Scientists at IT Sligo, leading out a major European project on climate change, have put a call out for "citizen scientists" to be part of their team.

The €10 million Horizon 2020 project called Score aims to increase climate resilience in European coastal cities challenged by issues like rising sea levels, extreme climate events, coastal erosion and extreme rainfall.

Dr Salem Gharbia, of IT Sligo, is leading a consortium of international scientific institutions, cities and companies in the project but he needs local people in Sligo, Dublin and Cork to help find solutions to the issues by monitoring and reporting back on conditions in their local areas.

"Citizen scientists" like Dessie Carway in Raghly, County Sligo, will be supplied with special sensors to gather data for the project. Dessie is acutely aware of the impact of coastal erosion, storms and rising sea levels.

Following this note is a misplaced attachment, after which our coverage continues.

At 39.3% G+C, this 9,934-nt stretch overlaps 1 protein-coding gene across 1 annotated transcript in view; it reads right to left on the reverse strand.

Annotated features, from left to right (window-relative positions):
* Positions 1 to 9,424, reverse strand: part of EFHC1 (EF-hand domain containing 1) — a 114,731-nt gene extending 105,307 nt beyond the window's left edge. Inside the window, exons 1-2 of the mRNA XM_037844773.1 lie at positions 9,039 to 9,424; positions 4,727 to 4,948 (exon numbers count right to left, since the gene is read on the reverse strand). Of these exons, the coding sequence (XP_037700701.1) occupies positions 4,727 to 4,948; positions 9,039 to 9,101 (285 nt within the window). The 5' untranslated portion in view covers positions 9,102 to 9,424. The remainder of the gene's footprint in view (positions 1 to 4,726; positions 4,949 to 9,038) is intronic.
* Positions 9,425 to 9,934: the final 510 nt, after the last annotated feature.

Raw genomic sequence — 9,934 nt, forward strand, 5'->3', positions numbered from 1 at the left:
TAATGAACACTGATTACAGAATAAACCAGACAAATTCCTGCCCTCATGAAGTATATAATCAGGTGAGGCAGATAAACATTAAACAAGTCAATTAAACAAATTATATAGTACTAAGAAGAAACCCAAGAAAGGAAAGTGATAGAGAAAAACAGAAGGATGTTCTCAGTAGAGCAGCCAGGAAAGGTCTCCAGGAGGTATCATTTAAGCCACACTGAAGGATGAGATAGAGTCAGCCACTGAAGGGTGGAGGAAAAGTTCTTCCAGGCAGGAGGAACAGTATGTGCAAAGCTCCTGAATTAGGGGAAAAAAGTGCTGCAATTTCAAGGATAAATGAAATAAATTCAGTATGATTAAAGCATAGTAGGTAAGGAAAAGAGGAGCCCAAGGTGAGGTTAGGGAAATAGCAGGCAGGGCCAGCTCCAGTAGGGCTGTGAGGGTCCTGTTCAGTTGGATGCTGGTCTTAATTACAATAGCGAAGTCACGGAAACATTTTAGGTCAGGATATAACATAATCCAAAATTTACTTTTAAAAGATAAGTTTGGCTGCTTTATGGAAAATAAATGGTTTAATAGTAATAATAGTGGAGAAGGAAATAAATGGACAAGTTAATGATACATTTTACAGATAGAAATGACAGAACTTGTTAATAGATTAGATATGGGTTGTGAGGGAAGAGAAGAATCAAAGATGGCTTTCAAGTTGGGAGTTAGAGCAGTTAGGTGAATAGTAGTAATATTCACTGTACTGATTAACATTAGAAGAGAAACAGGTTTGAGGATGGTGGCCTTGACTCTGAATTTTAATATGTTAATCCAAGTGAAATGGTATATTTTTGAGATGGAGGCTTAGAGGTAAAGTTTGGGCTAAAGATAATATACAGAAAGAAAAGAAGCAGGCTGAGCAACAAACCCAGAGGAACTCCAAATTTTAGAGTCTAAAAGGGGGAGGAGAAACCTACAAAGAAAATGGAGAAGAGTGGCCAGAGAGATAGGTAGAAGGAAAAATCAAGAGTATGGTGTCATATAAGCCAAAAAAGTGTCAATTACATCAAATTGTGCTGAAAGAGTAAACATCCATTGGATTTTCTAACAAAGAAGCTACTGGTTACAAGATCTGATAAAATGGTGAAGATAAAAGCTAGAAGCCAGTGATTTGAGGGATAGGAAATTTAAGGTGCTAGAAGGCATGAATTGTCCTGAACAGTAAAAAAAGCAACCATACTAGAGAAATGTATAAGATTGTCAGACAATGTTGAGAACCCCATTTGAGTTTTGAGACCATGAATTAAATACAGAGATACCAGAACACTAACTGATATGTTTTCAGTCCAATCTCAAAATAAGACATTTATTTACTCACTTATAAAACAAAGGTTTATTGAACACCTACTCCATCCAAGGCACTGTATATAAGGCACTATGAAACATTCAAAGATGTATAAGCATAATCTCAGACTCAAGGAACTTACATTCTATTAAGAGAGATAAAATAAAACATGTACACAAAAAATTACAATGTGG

Over the past 30 years he says he has seen about 7 metres of coastline eroded and where he once grazed cattle, there is now a beach.

For Dessie, being part of the project is important and he hopes that, along with neighbours, their input will help to reduce the impact of climate change in their area.

Professor Frances Lucy, head of the Department of Environmental Science at IT Sligo, said it's an exciting project for the Institute to be involved in and she is confident it will be a success.

Ten coastal city "living labs" will be created as 28 different bodies, including universities and local authorities work together on finding solutions to the climate challenges facing coastal cities.

Dr Gharbia said that when the project concludes in four years it will have produced a "cookbook" of transferable solutions which will mitigate the impact of climate change and which can be shared by all.